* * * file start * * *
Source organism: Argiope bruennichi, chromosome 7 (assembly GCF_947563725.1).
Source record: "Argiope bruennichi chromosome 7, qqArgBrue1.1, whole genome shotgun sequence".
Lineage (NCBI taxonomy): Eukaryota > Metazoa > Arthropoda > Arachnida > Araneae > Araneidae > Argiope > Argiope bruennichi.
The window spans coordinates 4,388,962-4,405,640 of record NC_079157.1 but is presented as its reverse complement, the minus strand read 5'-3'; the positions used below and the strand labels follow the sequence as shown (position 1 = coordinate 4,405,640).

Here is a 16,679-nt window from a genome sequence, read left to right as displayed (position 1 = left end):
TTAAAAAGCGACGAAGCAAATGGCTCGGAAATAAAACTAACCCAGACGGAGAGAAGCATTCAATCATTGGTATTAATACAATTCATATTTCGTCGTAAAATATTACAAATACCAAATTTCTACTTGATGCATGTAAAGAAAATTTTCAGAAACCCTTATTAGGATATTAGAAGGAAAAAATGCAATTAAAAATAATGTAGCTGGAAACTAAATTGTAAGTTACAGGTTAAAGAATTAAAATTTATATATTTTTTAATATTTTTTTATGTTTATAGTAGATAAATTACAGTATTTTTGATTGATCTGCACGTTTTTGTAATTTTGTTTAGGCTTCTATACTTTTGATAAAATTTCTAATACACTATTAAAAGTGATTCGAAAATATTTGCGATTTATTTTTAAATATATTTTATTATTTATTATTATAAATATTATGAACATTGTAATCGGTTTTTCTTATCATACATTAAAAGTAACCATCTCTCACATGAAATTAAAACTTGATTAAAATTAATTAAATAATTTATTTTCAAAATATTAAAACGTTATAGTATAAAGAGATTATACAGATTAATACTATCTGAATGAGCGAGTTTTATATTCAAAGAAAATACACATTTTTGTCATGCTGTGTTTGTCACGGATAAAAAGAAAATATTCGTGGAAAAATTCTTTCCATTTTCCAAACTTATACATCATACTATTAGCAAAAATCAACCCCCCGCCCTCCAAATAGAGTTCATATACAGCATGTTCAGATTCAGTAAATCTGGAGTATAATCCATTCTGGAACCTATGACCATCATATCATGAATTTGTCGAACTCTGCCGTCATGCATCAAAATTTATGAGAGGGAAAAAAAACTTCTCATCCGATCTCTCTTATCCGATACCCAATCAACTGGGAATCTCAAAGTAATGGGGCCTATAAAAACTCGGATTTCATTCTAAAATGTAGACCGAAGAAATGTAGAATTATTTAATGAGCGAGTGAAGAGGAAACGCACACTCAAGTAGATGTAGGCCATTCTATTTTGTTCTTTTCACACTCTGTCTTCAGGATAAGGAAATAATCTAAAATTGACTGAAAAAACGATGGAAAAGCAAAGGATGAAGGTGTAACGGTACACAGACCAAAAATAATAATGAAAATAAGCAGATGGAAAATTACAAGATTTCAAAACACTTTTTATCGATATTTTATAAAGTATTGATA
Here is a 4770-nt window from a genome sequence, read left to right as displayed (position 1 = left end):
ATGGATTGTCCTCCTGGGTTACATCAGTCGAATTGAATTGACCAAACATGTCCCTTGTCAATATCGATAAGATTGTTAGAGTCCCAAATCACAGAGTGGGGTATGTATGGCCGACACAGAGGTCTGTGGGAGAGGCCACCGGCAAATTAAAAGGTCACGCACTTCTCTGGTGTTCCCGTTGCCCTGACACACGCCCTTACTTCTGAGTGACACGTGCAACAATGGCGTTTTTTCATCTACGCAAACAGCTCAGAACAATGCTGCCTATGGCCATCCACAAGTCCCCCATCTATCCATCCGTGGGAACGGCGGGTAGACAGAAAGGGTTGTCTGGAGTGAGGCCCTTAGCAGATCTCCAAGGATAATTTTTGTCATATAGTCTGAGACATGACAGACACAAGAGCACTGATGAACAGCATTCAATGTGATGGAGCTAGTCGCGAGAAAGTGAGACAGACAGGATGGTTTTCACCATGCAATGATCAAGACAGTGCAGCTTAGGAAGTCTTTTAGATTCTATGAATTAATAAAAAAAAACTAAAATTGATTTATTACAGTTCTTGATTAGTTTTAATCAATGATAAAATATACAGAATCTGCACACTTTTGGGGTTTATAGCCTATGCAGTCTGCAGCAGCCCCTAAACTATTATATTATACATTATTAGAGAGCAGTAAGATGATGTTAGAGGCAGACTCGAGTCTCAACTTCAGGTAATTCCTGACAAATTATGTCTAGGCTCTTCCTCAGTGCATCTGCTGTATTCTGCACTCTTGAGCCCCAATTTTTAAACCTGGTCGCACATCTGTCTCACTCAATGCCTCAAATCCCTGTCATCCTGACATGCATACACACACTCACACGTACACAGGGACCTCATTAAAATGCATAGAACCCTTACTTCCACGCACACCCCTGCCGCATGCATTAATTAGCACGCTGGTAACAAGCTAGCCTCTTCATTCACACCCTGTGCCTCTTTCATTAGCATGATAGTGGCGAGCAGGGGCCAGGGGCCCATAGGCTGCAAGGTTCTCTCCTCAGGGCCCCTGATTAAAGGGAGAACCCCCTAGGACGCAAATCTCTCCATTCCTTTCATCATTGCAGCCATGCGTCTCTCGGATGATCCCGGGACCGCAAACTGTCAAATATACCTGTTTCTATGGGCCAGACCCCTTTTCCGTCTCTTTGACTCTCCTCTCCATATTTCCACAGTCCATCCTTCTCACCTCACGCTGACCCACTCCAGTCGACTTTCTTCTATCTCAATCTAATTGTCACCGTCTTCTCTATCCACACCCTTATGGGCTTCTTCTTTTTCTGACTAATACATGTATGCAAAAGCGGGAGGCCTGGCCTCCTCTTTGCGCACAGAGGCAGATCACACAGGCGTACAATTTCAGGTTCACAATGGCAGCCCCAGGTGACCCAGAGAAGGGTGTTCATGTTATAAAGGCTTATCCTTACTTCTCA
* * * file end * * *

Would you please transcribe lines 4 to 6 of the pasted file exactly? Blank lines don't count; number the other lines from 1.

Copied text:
The window spans coordinates 4,388,962-4,405,640 of record NC_079157.1 but is presented as its reverse complement, the minus strand read 5'-3'; the positions used below and the strand labels follow the sequence as shown (position 1 = coordinate 4,405,640).

Here is a 16,679-nt window from a genome sequence, read left to right as displayed (position 1 = left end):
TTAAAAAGCGACGAAGCAAATGGCTCGGAAATAAAACTAACCCAGACGGAGAGAAGCATTCAATCATTGGTATTAATACAATTCATATTTCGTCGTAAAATATTACAAATACCAAATTTCTACTTGATGCATGTAAAGAAAATTTTCAGAAACCCTTATTAGGATATTAGAAGGAAAAAATGCAATTAAAAATAATGTAGCTGGAAACTAAATTGTAAGTTACAGGTTAAAGAATTAAAATTTATATATTTTTTAATATTTTTTTATGTTTATAGTAGATAAATTACAGTATTTTTGATTGATCTGCACGTTTTTGTAATTTTGTTTAGGCTTCTATACTTTTGATAAAATTTCTAATACACTATTAAAAGTGATTCGAAAATATTTGCGATTTATTTTTAAATATATTTTATTATTTATTATTATAAATATTATGAACATTGTAATCGGTTTTTCTTATCATACATTAAAAGTAACCATCTCTCACATGAAATTAAAACTTGATTAAAATTAATTAAATAATTTATTTTCAAAATATTAAAACGTTATAGTATAAAGAGATTATACAGATTAATACTATCTGAATGAGCGAGTTTTATATTCAAAGAAAATACACATTTTTGTCATGCTGTGTTTGTCACGGATAAAAAGAAAATATTCGTGGAAAAATTCTTTCCATTTTCCAAACTTATACATCATACTATTAGCAAAAATCAACCCCCCGCCCTCCAAATAGAGTTCATATACAGCATGTTCAGATTCAGTAAATCTGGAGTATAATCCATTCTGGAACCTATGACCATCATATCATGAATTTGTCGAACTCTGCCGTCATGCATCAAAATTTATGAGAGGGAAAAAAAACTTCTCATCCGATCTCTCTTATCCGATACCCAATCAACTGGGAATCTCAAAGTAATGGGGCCTATAAAAACTCGGATTTCATTCTAAAATGTAGACCGAAGAAATGTAGAATTATTTAATGAGCGAGTGAAGAGGAAACGCACACTCAAGTAGATGTAGGCCATTCTATTTTGTTCTTTTCACACTCTGTCTTCAGGATAAGGAAATAATCTAAAATTGACTGAAAAAACGATGGAAAAGCAAAGGATGAAGGTGTAACGGTACACAGACCAAAAATAATAATGAAAATAAGCAGATGGAAAATTACAAGATTTCAAAACACTTTTTATCGATATTTTATAAAGTATTGATA